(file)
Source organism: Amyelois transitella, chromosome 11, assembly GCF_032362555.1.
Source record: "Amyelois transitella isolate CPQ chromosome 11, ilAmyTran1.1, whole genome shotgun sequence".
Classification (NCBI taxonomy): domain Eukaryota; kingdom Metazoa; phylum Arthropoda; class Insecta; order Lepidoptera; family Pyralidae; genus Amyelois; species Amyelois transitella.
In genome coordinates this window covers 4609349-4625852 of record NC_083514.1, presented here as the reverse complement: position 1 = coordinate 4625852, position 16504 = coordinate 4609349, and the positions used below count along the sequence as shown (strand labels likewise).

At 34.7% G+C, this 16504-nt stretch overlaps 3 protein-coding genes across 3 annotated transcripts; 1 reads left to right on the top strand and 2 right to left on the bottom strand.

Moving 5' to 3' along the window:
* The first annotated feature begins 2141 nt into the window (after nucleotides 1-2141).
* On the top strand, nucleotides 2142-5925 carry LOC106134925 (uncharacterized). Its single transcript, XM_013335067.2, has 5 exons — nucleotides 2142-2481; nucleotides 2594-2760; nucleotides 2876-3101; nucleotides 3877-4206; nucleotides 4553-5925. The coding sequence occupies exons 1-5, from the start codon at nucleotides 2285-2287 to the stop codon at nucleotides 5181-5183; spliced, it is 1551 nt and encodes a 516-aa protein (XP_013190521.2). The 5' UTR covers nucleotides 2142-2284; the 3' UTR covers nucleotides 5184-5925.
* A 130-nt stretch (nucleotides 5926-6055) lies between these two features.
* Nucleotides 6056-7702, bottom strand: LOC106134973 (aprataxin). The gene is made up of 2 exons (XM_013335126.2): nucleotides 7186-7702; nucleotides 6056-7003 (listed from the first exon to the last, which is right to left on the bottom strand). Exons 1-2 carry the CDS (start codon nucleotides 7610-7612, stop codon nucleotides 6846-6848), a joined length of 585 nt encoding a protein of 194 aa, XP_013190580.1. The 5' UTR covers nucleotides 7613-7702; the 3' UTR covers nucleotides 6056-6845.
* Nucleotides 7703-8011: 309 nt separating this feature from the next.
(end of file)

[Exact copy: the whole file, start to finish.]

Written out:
Source organism: Amyelois transitella, chromosome 11, assembly GCF_032362555.1.
Source record: "Amyelois transitella isolate CPQ chromosome 11, ilAmyTran1.1, whole genome shotgun sequence".
Classification (NCBI taxonomy): domain Eukaryota; kingdom Metazoa; phylum Arthropoda; class Insecta; order Lepidoptera; family Pyralidae; genus Amyelois; species Amyelois transitella.
In genome coordinates this window covers 4609349-4625852 of record NC_083514.1, presented here as the reverse complement: position 1 = coordinate 4625852, position 16504 = coordinate 4609349, and the positions used below count along the sequence as shown (strand labels likewise).

At 34.7% G+C, this 16504-nt stretch overlaps 3 protein-coding genes across 3 annotated transcripts; 1 reads left to right on the top strand and 2 right to left on the bottom strand.

Moving 5' to 3' along the window:
* The first annotated feature begins 2141 nt into the window (after nucleotides 1-2141).
* On the top strand, nucleotides 2142-5925 carry LOC106134925 (uncharacterized). Its single transcript, XM_013335067.2, has 5 exons — nucleotides 2142-2481; nucleotides 2594-2760; nucleotides 2876-3101; nucleotides 3877-4206; nucleotides 4553-5925. The coding sequence occupies exons 1-5, from the start codon at nucleotides 2285-2287 to the stop codon at nucleotides 5181-5183; spliced, it is 1551 nt and encodes a 516-aa protein (XP_013190521.2). The 5' UTR covers nucleotides 2142-2284; the 3' UTR covers nucleotides 5184-5925.
* A 130-nt stretch (nucleotides 5926-6055) lies between these two features.
* Nucleotides 6056-7702, bottom strand: LOC106134973 (aprataxin). The gene is made up of 2 exons (XM_013335126.2): nucleotides 7186-7702; nucleotides 6056-7003 (listed from the first exon to the last, which is right to left on the bottom strand). Exons 1-2 carry the CDS (start codon nucleotides 7610-7612, stop codon nucleotides 6846-6848), a joined length of 585 nt encoding a protein of 194 aa, XP_013190580.1. The 5' UTR covers nucleotides 7613-7702; the 3' UTR covers nucleotides 6056-6845.
* Nucleotides 7703-8011: 309 nt separating this feature from the next.